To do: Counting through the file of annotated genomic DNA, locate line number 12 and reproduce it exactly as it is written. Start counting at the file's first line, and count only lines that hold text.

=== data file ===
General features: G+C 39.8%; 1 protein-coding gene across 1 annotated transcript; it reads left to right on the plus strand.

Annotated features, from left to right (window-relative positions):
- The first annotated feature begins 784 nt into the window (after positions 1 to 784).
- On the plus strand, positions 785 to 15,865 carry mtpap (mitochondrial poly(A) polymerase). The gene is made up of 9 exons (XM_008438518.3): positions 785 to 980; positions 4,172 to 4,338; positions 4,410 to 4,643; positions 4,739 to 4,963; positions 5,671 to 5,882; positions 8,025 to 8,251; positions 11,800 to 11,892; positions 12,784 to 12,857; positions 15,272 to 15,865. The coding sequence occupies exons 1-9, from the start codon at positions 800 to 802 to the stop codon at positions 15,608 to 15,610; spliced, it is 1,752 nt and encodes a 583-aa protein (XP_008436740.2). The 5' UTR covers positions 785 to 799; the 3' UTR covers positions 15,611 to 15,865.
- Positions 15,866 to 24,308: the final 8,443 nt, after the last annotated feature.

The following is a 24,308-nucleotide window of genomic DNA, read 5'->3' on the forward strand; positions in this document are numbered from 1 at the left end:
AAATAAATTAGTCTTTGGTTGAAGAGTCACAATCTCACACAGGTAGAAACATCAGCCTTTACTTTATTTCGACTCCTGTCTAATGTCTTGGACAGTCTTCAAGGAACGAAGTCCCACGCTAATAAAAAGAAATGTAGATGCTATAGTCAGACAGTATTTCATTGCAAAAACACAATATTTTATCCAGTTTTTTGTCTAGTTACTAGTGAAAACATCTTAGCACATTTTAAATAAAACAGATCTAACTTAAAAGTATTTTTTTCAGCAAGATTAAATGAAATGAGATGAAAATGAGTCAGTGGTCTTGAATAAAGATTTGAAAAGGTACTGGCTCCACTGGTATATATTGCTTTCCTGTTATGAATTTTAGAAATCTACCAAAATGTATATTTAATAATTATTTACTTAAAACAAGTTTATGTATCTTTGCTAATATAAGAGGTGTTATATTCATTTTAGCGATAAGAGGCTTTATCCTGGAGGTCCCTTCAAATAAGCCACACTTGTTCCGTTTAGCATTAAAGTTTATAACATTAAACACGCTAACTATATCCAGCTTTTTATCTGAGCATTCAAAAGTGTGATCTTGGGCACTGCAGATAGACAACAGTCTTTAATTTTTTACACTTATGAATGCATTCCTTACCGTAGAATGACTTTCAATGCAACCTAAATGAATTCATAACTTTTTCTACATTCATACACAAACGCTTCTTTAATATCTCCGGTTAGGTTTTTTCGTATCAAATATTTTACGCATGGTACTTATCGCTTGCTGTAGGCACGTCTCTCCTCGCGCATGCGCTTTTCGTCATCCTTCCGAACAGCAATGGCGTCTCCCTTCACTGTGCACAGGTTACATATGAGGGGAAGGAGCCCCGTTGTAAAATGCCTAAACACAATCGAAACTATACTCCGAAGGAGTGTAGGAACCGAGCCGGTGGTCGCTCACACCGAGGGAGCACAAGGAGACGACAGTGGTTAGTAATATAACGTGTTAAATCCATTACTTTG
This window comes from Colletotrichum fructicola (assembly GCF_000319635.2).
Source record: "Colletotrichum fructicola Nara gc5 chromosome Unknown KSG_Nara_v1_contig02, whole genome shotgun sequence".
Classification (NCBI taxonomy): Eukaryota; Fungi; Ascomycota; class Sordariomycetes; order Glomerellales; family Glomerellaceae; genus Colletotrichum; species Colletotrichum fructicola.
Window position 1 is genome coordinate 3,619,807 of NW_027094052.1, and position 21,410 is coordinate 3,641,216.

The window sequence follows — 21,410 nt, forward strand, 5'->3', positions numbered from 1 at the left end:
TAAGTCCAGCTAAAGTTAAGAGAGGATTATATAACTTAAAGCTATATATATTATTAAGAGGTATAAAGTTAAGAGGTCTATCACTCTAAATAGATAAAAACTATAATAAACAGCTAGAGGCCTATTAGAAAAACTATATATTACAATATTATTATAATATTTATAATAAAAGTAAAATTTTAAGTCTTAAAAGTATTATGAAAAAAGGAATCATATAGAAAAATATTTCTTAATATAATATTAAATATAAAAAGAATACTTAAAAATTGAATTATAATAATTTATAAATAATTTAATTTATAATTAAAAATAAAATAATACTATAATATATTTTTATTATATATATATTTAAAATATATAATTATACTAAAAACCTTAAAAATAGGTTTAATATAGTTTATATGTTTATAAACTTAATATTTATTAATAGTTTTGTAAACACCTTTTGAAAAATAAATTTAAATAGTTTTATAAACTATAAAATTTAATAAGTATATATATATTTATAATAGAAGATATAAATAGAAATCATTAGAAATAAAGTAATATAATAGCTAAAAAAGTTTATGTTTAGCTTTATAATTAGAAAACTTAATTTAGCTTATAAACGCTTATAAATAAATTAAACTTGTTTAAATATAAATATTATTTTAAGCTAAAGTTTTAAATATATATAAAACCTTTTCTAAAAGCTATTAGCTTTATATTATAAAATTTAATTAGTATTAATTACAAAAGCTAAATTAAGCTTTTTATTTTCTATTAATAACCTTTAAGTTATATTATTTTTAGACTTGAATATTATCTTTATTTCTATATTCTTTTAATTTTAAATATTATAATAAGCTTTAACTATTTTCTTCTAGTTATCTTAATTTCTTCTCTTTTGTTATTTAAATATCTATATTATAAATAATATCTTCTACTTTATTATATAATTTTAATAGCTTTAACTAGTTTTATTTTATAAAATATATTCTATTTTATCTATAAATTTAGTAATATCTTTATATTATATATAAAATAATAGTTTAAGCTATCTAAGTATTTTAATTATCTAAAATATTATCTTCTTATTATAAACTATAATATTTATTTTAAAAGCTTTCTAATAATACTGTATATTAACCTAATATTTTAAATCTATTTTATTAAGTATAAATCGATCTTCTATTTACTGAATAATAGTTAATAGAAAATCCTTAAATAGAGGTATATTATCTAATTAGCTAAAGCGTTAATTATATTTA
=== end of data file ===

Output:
The window sequence follows — 21,410 nt, forward strand, 5'->3', positions numbered from 1 at the left end: